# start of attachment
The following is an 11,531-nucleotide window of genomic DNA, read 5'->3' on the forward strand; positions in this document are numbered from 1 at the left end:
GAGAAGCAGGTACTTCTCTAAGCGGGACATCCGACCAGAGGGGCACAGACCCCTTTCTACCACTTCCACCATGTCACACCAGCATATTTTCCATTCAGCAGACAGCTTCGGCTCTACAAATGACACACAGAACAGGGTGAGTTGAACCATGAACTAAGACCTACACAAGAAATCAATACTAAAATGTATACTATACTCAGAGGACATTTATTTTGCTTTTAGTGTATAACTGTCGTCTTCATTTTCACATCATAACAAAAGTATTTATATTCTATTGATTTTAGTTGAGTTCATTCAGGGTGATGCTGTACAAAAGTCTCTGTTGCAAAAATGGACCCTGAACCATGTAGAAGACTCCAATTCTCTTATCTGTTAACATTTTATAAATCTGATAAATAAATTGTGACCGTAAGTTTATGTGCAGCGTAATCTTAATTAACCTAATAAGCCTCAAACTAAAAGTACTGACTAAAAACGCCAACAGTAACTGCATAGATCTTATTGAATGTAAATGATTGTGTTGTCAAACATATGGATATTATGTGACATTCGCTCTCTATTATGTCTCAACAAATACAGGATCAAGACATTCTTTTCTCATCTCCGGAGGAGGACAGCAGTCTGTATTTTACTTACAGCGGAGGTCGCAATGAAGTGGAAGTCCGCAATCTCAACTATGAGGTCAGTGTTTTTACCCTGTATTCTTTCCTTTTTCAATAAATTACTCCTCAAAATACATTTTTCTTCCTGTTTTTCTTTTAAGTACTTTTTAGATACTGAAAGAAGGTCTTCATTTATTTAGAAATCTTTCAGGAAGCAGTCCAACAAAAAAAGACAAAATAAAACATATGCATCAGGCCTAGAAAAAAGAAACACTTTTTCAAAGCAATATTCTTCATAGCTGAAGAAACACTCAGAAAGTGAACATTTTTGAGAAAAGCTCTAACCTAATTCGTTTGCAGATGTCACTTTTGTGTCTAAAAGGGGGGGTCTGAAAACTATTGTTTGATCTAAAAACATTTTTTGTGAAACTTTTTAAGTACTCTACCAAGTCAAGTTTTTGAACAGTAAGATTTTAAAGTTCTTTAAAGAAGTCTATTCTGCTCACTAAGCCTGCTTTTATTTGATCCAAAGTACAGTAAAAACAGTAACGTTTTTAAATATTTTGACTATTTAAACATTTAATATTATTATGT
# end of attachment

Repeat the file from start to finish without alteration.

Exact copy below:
The following is an 11,531-nucleotide window of genomic DNA, read 5'->3' on the forward strand; positions in this document are numbered from 1 at the left end:
GAGAAGCAGGTACTTCTCTAAGCGGGACATCCGACCAGAGGGGCACAGACCCCTTTCTACCACTTCCACCATGTCACACCAGCATATTTTCCATTCAGCAGACAGCTTCGGCTCTACAAATGACACACAGAACAGGGTGAGTTGAACCATGAACTAAGACCTACACAAGAAATCAATACTAAAATGTATACTATACTCAGAGGACATTTATTTTGCTTTTAGTGTATAACTGTCGTCTTCATTTTCACATCATAACAAAAGTATTTATATTCTATTGATTTTAGTTGAGTTCATTCAGGGTGATGCTGTACAAAAGTCTCTGTTGCAAAAATGGACCCTGAACCATGTAGAAGACTCCAATTCTCTTATCTGTTAACATTTTATAAATCTGATAAATAAATTGTGACCGTAAGTTTATGTGCAGCGTAATCTTAATTAACCTAATAAGCCTCAAACTAAAAGTACTGACTAAAAACGCCAACAGTAACTGCATAGATCTTATTGAATGTAAATGATTGTGTTGTCAAACATATGGATATTATGTGACATTCGCTCTCTATTATGTCTCAACAAATACAGGATCAAGACATTCTTTTCTCATCTCCGGAGGAGGACAGCAGTCTGTATTTTACTTACAGCGGAGGTCGCAATGAAGTGGAAGTCCGCAATCTCAACTATGAGGTCAGTGTTTTTACCCTGTATTCTTTCCTTTTTCAATAAATTACTCCTCAAAATACATTTTTCTTCCTGTTTTTCTTTTAAGTACTTTTTAGATACTGAAAGAAGGTCTTCATTTATTTAGAAATCTTTCAGGAAGCAGTCCAACAAAAAAAGACAAAATAAAACATATGCATCAGGCCTAGAAAAAAGAAACACTTTTTCAAAGCAATATTCTTCATAGCTGAAGAAACACTCAGAAAGTGAACATTTTTGAGAAAAGCTCTAACCTAATTCGTTTGCAGATGTCACTTTTGTGTCTAAAAGGGGGGGTCTGAAAACTATTGTTTGATCTAAAAACATTTTTTGTGAAACTTTTTAAGTACTCTACCAAGTCAAGTTTTTGAACAGTAAGATTTTAAAGTTCTTTAAAGAAGTCTATTCTGCTCACTAAGCCTGCTTTTATTTGATCCAAAGTACAGTAAAAACAGTAACGTTTTTAAATATTTTGACTATTTAAACATTTAATATTATTATGT